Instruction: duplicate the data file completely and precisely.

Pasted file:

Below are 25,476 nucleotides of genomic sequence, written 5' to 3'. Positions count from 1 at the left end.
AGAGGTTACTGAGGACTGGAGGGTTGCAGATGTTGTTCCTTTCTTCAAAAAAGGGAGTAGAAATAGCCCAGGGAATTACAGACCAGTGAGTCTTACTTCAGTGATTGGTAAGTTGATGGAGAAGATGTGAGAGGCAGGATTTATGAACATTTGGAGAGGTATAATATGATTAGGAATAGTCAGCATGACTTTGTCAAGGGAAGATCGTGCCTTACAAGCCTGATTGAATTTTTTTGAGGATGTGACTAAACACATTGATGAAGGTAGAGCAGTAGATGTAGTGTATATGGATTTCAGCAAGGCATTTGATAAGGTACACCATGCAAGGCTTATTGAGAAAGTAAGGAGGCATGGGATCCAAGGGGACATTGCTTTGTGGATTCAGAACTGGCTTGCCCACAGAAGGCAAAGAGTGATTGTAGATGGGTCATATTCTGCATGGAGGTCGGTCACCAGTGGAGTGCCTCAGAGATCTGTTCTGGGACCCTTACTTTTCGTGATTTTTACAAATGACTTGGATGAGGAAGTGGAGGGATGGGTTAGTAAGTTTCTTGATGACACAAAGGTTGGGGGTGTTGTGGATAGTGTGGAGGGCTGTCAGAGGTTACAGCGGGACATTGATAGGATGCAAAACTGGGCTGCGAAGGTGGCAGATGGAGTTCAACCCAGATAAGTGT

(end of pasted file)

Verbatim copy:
Below are 25,476 nucleotides of genomic sequence, written 5' to 3'. Positions count from 1 at the left end.
AGAGGTTACTGAGGACTGGAGGGTTGCAGATGTTGTTCCTTTCTTCAAAAAAGGGAGTAGAAATAGCCCAGGGAATTACAGACCAGTGAGTCTTACTTCAGTGATTGGTAAGTTGATGGAGAAGATGTGAGAGGCAGGATTTATGAACATTTGGAGAGGTATAATATGATTAGGAATAGTCAGCATGACTTTGTCAAGGGAAGATCGTGCCTTACAAGCCTGATTGAATTTTTTTGAGGATGTGACTAAACACATTGATGAAGGTAGAGCAGTAGATGTAGTGTATATGGATTTCAGCAAGGCATTTGATAAGGTACACCATGCAAGGCTTATTGAGAAAGTAAGGAGGCATGGGATCCAAGGGGACATTGCTTTGTGGATTCAGAACTGGCTTGCCCACAGAAGGCAAAGAGTGATTGTAGATGGGTCATATTCTGCATGGAGGTCGGTCACCAGTGGAGTGCCTCAGAGATCTGTTCTGGGACCCTTACTTTTCGTGATTTTTACAAATGACTTGGATGAGGAAGTGGAGGGATGGGTTAGTAAGTTTCTTGATGACACAAAGGTTGGGGGTGTTGTGGATAGTGTGGAGGGCTGTCAGAGGTTACAGCGGGACATTGATAGGATGCAAAACTGGGCTGCGAAGGTGGCAGATGGAGTTCAACCCAGATAAGTGT